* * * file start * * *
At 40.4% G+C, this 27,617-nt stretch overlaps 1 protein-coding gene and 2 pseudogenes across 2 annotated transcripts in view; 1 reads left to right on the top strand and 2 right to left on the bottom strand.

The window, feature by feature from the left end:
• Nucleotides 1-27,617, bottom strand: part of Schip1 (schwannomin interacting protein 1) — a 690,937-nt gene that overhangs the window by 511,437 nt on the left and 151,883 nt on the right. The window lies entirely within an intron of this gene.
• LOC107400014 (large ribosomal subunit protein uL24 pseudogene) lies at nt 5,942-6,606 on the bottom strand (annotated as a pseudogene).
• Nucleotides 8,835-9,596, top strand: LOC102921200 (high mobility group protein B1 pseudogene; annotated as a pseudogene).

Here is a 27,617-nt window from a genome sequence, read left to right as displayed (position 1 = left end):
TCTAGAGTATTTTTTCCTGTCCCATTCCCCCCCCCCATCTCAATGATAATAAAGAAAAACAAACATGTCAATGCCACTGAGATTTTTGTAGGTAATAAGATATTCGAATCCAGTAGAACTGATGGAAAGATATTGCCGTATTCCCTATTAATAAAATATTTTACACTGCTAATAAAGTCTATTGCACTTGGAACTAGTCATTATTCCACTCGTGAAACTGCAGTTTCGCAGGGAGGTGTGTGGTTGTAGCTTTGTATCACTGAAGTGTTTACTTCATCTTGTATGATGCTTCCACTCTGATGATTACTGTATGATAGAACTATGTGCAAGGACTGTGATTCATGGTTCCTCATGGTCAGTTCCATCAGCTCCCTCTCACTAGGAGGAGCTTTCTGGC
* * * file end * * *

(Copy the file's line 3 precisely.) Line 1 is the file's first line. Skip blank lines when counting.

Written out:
• Nucleotides 1-27,617, bottom strand: part of Schip1 (schwannomin interacting protein 1) — a 690,937-nt gene that overhangs the window by 511,437 nt on the left and 151,883 nt on the right. The window lies entirely within an intron of this gene.